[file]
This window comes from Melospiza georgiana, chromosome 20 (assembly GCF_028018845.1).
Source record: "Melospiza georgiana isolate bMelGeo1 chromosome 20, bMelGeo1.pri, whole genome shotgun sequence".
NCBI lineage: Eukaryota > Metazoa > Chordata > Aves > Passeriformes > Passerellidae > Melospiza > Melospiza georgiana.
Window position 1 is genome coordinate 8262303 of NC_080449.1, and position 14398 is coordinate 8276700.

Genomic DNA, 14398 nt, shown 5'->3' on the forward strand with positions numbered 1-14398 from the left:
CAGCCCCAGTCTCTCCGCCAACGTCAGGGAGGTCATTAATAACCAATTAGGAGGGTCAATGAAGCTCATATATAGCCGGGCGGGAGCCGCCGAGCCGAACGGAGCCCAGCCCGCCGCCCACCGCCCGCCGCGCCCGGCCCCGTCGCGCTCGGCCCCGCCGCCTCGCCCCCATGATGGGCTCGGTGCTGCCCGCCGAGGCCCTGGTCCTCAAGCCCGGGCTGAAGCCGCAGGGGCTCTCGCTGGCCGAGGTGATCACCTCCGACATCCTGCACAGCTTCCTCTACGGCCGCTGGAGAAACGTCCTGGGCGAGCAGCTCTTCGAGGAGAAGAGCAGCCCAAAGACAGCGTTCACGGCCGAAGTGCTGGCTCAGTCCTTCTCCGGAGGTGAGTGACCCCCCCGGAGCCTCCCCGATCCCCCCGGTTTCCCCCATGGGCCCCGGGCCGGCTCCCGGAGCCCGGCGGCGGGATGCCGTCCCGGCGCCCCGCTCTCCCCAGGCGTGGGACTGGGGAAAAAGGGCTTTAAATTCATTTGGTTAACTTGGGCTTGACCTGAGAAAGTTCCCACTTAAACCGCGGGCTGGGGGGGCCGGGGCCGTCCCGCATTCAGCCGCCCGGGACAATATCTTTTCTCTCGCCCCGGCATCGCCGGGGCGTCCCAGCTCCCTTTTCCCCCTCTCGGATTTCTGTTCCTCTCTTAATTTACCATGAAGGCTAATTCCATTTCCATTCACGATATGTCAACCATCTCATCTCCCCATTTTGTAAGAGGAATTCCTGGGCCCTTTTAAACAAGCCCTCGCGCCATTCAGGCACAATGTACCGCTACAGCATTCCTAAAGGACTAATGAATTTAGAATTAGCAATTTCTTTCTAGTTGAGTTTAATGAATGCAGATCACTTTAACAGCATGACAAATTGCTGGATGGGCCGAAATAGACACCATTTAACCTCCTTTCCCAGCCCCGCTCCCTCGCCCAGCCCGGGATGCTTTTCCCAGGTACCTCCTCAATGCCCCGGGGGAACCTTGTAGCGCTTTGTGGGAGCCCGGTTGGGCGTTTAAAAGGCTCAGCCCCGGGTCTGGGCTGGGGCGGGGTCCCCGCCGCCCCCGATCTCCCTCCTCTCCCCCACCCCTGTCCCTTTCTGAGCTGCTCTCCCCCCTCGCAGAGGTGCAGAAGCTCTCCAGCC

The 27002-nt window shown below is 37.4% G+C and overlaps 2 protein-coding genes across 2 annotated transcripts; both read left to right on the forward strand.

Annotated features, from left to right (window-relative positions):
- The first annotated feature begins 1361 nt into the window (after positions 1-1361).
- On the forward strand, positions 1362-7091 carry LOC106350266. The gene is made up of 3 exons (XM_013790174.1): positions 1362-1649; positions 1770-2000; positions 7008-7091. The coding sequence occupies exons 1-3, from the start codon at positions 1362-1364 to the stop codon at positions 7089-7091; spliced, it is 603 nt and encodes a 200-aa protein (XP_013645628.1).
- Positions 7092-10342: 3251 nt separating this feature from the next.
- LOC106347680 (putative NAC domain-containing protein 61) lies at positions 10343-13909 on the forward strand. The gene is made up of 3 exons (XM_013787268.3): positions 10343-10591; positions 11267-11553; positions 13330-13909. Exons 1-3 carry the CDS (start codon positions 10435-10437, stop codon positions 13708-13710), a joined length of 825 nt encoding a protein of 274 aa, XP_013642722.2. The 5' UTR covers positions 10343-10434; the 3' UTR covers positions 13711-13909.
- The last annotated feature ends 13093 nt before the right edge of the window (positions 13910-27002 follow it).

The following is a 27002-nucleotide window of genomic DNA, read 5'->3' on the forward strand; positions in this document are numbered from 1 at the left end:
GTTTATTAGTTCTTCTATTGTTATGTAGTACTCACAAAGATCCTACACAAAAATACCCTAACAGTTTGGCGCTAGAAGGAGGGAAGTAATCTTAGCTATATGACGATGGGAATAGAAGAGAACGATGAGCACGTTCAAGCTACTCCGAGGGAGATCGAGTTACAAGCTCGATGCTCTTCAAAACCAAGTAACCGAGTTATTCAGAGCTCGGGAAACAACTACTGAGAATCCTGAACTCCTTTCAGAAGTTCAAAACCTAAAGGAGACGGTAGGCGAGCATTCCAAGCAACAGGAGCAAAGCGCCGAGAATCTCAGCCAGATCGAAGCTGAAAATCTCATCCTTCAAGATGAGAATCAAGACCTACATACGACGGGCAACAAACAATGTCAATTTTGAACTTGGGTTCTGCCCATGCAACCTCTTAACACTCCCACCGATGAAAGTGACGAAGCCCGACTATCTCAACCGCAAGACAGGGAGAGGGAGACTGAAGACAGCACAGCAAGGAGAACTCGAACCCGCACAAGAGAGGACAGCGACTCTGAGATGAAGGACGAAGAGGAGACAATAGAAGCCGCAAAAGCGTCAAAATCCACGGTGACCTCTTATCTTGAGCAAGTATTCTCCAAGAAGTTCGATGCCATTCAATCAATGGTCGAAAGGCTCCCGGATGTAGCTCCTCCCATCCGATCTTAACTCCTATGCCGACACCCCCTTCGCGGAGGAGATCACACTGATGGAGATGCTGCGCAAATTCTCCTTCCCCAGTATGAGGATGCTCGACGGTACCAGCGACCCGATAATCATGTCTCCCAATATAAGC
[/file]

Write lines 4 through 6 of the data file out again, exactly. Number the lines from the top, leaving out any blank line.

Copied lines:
Window position 1 is genome coordinate 8262303 of NC_080449.1, and position 14398 is coordinate 8276700.

Genomic DNA, 14398 nt, shown 5'->3' on the forward strand with positions numbered 1-14398 from the left:
CAGCCCCAGTCTCTCCGCCAACGTCAGGGAGGTCATTAATAACCAATTAGGAGGGTCAATGAAGCTCATATATAGCCGGGCGGGAGCCGCCGAGCCGAACGGAGCCCAGCCCGCCGCCCACCGCCCGCCGCGCCCGGCCCCGTCGCGCTCGGCCCCGCCGCCTCGCCCCCATGATGGGCTCGGTGCTGCCCGCCGAGGCCCTGGTCCTCAAGCCCGGGCTGAAGCCGCAGGGGCTCTCGCTGGCCGAGGTGATCACCTCCGACATCCTGCACAGCTTCCTCTACGGCCGCTGGAGAAACGTCCTGGGCGAGCAGCTCTTCGAGGAGAAGAGCAGCCCAAAGACAGCGTTCACGGCCGAAGTGCTGGCTCAGTCCTTCTCCGGAGGTGAGTGACCCCCCCGGAGCCTCCCCGATCCCCCCGGTTTCCCCCATGGGCCCCGGGCCGGCTCCCGGAGCCCGGCGGCGGGATGCCGTCCCGGCGCCCCGCTCTCCCCAGGCGTGGGACTGGGGAAAAAGGGCTTTAAATTCATTTGGTTAACTTGGGCTTGACCTGAGAAAGTTCCCACTTAAACCGCGGGCTGGGGGGGCCGGGGCCGTCCCGCATTCAGCCGCCCGGGACAATATCTTTTCTCTCGCCCCGGCATCGCCGGGGCGTCCCAGCTCCCTTTTCCCCCTCTCGGATTTCTGTTCCTCTCTTAATTTACCATGAAGGCTAATTCCATTTCCATTCACGATATGTCAACCATCTCATCTCCCCATTTTGTAAGAGGAATTCCTGGGCCCTTTTAAACAAGCCCTCGCGCCATTCAGGCACAATGTACCGCTACAGCATTCCTAAAGGACTAATGAATTTAGAATTAGCAATTTCTTTCTAGTTGAGTTTAATGAATGCAGATCACTTTAACAGCATGACAAATTGCTGGATGGGCCGAAATAGACACCATTTAACCTCCTTTCCCAGCCCCGCTCCCTCGCCCAGCCCGGGATGCTTTTCCCAGGTACCTCCTCAATGCCCCGGGGGAACCTTGTAGCGCTTTGTGGGAGCCCGGTTGGGCGTTTAAAAGGCTCAGCCCCGGGTCTGGGCTGGGGCGGGGTCCCCGCCGCCCCCGATCTCCCTCCTCTCCCCCACCCCTGTCCCTTTCTGAGCTGCTCTCCCCCCTCGCAGAGGTGCAGAAGCTCTCCAGCC